• Ronald Tillery of The Commercial-Appeal: Whether in the social media arena or at FedExForum, Joerger’s rotations continue to be a major discussion among fans. There was a noticeable group of fans calling for Joerger to insert reserve forward James Johnson into the game. Johnson didn’t play. “I can’t comment on stuff like that,” Joerger said when asked if he heard the crowd’s plea. The demonstration was similar to the cries for injured swingman Quincy Pondexter to see more time on the floor earlier this season.

  • Christopher Dempsey of The Denver Post: "Injuries have been a problem for me the last few years," Billups said. He has played in just 19 games for the Pistons, who brought him back for a second stint with the franchise when they signed him last summer as a free agent. Billups is treasured by the franchise — and the city — in nearly the same way he is in Denver. Going back to the Motor City was a no-brainer for him, and it could be where he stays after his career ends. He and Pistons president of basketball operations Joe Dumars are close. Billups would like to move into the front office at some point after retiring as a player. There is better than a puncher's chance that place ends up being Detroit, where he had his greatest moments as a pro. He was asked how it has been being back in Detroit. "It's been great, actually," Billups said. "Obviously the team is not playing great — I feel like we've underachieved a little bit. But me being back with the people that love me so much and the fan base there has been great. Obviously I would look at that (going into the front office) if that opportunity came about. That's like my home away from home. They really adopted me there. Of course, (Denver) is always going to be my home. But Detroit is like my second home. So any opportunity that arose, I would obviously look at."

  • Doug Smith of the Toronto Star: They know what ultimately awaits them; some of them barely remember what it feels like, while some have never had the experience. It is what drives the Raptors most nights and, after another improbable victory stolen with resolve and hustle and aggression at winning time, Kyle Lowry spoke the words that few Raptors publicly will. It is the end game — a place in the NBA post-season — that allows them to find the fight and the will to grind out victories like the 107-100 triumph they took from the New Orleans Pelicans here Wednesday night. “It’s just toughness,” Lowry said after the Raptors seemingly willed themselves to win by outscoring the Pelicans 26-15 in the fourth quarter and outhustling them all over the floor. "We’ve got resilient guys in here, we’ve got professional guys who all they want to do is win games. We’re all in the same situation now where some guys haven’t been in the playoffs in a long time like me and Chuck (Hayes) and then you’ve got guys who’ve never been in the playoffs like DeMar (DeRozan) and the young guys. We’re in a situation where we want to keep pushing it and keep grinding to make our team better.”

  • Jerry Zgoda of the Star Tribune: Too little, too late now to believe they will still play as May approaches for the first time in a decade, the Timberwolves must find their own playoffs wherever and whenever they can, such as Wednesday night’s tumultuous 123-122 overtime victory at Dallas. ... Starting point guard Ricky Rubio delivered his third career triple-double – and his second this season – with a 22-point, 15-assist, 10-rebound game, the likes of which haven’t been reached statistically on a Wolves team since a guy named Terrell Brandon did so in 2001. Kevin Love provided the game-winning shot with 17.1 seconds left in overtime, manufacturing it basically out of thin air before he bothered Mavericks star Dirk Nowitzki enough so that the future Hall of Famer failed to answer with a winner of his own just before the final buzzer. “Our poor play at the beginning of the game is the reason it came down the way it did,” Dallas coach Rick Carlisle said. “Shame on us.” The Wolves remain 5.5 games behind both Dallas and Memphis for the West’s final two playoff spot with just 16 games left, but they tasted a bit of May in a game that swung wildly – and loudly inside American Airlines Center – from victory to loss and back again. Afterward, usually understated Wolves coach Rick Adelman called it one of his team’s best performances this season “by far.”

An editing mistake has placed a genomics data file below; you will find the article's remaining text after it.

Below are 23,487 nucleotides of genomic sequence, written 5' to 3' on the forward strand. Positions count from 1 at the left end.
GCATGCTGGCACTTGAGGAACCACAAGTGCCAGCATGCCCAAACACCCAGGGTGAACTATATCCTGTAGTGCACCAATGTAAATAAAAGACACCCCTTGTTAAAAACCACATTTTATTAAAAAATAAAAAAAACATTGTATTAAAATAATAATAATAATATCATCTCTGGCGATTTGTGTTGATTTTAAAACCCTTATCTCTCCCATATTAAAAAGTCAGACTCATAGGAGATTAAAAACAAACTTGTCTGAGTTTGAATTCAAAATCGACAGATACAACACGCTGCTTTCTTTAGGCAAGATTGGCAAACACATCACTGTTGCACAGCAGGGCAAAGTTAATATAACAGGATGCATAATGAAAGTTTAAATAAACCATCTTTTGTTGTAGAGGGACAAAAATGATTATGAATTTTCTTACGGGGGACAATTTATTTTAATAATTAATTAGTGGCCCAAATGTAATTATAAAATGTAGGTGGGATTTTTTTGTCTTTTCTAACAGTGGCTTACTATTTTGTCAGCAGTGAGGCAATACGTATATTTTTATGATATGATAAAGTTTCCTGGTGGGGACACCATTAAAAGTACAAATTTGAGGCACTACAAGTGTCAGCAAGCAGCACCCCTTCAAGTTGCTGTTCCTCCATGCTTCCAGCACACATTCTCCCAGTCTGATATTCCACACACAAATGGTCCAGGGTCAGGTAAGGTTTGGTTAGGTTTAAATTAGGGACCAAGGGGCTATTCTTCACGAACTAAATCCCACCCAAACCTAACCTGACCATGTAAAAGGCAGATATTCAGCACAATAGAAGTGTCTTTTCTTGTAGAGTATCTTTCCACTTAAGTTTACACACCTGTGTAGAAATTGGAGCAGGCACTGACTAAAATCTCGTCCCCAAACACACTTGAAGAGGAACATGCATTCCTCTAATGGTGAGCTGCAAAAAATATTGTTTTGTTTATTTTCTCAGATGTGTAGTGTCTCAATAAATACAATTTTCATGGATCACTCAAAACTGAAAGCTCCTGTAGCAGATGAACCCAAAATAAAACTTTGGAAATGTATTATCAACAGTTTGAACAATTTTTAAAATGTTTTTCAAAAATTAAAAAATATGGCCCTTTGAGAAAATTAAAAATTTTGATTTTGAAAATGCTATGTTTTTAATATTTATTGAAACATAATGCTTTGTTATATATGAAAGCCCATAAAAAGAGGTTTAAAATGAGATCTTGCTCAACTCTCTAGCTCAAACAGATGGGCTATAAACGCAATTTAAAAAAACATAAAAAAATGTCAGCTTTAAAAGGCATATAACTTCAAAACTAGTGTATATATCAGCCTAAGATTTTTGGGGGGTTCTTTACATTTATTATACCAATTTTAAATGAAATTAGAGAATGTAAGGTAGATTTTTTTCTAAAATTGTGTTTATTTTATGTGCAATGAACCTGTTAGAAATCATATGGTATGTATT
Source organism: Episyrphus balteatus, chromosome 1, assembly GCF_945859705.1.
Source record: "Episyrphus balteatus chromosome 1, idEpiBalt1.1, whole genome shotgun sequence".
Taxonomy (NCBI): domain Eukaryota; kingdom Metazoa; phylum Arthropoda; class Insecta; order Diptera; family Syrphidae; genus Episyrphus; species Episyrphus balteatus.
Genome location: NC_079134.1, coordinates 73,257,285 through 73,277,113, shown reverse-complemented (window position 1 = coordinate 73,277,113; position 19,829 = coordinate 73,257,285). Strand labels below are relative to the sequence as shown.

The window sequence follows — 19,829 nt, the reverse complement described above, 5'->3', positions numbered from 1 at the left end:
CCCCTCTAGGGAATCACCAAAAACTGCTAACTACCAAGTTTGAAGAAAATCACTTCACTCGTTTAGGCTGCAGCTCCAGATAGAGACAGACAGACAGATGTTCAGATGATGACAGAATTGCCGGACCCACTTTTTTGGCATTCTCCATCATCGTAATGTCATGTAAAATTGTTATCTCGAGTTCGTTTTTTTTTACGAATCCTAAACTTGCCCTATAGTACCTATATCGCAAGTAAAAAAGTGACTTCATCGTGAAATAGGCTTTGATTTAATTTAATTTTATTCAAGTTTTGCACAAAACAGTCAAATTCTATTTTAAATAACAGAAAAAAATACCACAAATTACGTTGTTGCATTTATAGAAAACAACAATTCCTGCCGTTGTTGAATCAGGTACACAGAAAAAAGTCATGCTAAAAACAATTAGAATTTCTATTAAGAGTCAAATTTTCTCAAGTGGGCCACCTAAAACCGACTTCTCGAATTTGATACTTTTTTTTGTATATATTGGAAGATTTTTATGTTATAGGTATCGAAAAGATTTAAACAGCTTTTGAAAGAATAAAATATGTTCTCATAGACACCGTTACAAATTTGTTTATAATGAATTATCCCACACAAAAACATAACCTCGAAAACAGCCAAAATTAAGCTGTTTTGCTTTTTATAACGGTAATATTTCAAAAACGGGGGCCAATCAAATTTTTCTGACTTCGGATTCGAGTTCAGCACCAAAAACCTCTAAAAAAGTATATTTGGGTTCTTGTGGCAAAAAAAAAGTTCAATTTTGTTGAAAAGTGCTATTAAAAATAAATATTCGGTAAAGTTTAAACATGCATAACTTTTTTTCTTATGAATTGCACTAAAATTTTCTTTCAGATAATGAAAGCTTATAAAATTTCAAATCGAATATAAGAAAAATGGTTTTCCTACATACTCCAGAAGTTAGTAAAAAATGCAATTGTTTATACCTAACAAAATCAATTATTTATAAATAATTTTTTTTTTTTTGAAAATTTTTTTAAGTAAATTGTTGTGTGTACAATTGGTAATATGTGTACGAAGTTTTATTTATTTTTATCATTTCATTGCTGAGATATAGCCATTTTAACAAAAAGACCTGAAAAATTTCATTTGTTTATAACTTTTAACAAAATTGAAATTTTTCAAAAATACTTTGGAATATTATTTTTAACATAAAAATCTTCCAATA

• Paul Coro of The Arizona Republic: Goran Dragic and Eric Bledsoe are two of the better driving guards in the league. The Suns are the best team at scoring on fast breaks. But for those times when they are unable to get to the rim one of those ways, they turn to sixth man Markieff Morris.to get them as close as they regular get otherwise. The Suns lean on Morris' improved post-up and power game as a fixture of the offense. He counts on it for more of his scoring, making him more efficient than he was in first two seasons. Morris has taken more shots inside 8 feet this season than he did all of last season and converts them at 58 percent this season rather than 50 percent last season. Even this season, Morris has gone from averaging 5.1 points in the paint per game before the All-Star break to 7.6 points in the paint per game since the break, entering Wednesday night's game. "I'm more confident in it," Morris said of his post-up game.

  • Allan Brettman of The Oregonian:When Adam Fox drove by Compound Gallery early Wednesday afternoon, the line already was forming. "I better park," Fox thought to himself. "Now." The doors to Compound, Portland's mecca of sneakerhead-dom, would not open its doors until 7 p.m. But by that time, the thick band of customers snaked from the doors at 107 N.W. Fifth Ave., south to Northwest Couch Street, down Couch then around and up Northwest Sixth Avenue. Even Compound Gallery owner Katsu Tanaka did not expect a turnout so overwhelming for the launch of the Florist City Collection. The two-hour event featured an appearance by Trail Blazers guard Damian Lillard and Washington Wizards guard John Wall, signing the Adidas Crazy 1 basketball sneakers that had been crafted for the occasion. The Florist City Collection also includes socks, hats and sweatshirts with a springtime floral theme.